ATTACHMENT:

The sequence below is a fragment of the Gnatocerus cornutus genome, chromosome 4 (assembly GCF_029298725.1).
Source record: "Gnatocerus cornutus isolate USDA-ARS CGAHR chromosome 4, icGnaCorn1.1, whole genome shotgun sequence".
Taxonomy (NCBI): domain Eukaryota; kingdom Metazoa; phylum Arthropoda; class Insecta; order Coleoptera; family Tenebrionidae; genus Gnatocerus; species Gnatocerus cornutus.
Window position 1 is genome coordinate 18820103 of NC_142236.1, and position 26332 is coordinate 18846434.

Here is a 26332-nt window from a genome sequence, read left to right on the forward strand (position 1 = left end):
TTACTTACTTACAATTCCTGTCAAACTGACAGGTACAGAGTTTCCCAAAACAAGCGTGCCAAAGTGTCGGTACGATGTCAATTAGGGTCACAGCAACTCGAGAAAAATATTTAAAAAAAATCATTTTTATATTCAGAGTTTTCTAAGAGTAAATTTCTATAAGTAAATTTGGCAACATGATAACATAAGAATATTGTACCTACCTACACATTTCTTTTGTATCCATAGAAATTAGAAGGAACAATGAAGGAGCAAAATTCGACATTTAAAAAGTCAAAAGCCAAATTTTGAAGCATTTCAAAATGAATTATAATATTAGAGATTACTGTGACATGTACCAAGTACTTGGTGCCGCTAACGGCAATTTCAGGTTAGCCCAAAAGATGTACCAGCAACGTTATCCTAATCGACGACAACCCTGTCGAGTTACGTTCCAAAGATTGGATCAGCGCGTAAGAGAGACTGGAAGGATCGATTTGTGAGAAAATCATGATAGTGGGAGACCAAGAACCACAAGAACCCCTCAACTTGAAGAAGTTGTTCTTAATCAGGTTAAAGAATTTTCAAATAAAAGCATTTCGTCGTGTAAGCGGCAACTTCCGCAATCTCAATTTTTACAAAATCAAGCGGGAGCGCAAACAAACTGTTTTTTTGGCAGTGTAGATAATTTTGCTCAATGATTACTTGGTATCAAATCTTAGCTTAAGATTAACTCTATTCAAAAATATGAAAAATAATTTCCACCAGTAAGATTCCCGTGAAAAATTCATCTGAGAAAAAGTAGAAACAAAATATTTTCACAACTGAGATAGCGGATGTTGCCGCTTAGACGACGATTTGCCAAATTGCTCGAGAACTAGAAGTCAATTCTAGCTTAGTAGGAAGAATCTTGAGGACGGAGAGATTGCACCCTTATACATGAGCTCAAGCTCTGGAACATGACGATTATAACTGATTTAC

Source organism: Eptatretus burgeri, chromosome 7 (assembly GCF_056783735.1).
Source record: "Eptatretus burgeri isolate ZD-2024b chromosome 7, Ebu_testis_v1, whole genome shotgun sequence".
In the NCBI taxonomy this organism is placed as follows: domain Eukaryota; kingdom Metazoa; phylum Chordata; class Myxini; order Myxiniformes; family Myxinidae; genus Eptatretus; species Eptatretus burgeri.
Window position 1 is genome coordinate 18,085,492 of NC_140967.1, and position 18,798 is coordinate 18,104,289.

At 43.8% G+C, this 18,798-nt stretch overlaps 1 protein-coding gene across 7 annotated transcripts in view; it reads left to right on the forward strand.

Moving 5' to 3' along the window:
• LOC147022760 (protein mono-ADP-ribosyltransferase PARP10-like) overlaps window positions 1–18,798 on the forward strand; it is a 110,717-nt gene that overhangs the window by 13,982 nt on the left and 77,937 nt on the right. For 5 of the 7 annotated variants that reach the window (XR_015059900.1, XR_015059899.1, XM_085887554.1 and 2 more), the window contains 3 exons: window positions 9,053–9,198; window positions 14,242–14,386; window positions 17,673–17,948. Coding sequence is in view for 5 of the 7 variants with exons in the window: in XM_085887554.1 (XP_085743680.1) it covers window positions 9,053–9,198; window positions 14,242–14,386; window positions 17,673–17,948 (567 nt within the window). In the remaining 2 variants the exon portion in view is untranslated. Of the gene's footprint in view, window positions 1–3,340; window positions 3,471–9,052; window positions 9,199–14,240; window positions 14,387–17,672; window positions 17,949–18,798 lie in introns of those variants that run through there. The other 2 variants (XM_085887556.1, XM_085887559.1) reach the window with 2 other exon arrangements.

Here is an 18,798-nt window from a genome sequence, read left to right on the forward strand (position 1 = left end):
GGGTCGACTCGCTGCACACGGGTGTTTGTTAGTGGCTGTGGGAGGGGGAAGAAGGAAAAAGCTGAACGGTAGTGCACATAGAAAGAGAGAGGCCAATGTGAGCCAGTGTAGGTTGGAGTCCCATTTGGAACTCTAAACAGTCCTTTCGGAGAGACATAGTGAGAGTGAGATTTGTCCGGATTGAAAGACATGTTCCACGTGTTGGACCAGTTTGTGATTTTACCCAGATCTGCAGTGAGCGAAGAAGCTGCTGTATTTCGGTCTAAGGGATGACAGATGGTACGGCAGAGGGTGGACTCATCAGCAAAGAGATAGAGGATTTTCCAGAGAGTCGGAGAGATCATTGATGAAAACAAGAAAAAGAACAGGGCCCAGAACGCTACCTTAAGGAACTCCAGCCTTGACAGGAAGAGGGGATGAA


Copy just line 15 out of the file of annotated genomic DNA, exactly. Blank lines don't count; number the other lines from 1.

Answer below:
GGGTCGACTCGCTGCACACGGGTGTTTGTTAGTGGCTGTGGGAGGGGGAAGAAGGAAAAAGCTGAACGGTAGTGCACATAGAAAGAGAGAGGCCAATGTGAGCCAGTGTAGGTTGGAGTCCCATTTGGAACTCTAAACAGTCCTTTCGGAGAGACATAGTGAGAGTGAGATTTGTCCGGATTGAAAGACATGTTCCACGTGTTGGACCAGTTTGTGATTTTACCCAGATCTGCAGTGAGCGAAGAAGCTGCTGTATTTCGGTCTAAGGGATGACAGATGGTACGGCAGAGGGTGGACTCATCAGCAAAGAGATAGAGGATTTTCCAGAGAGTCGGAGAGATCATTGATGAAAACAAGAAAAAGAACAGGGCCCAGAACGCTACCTTAAGGAACTCCAGCCTTGACAGGAAGAGGGGATGAA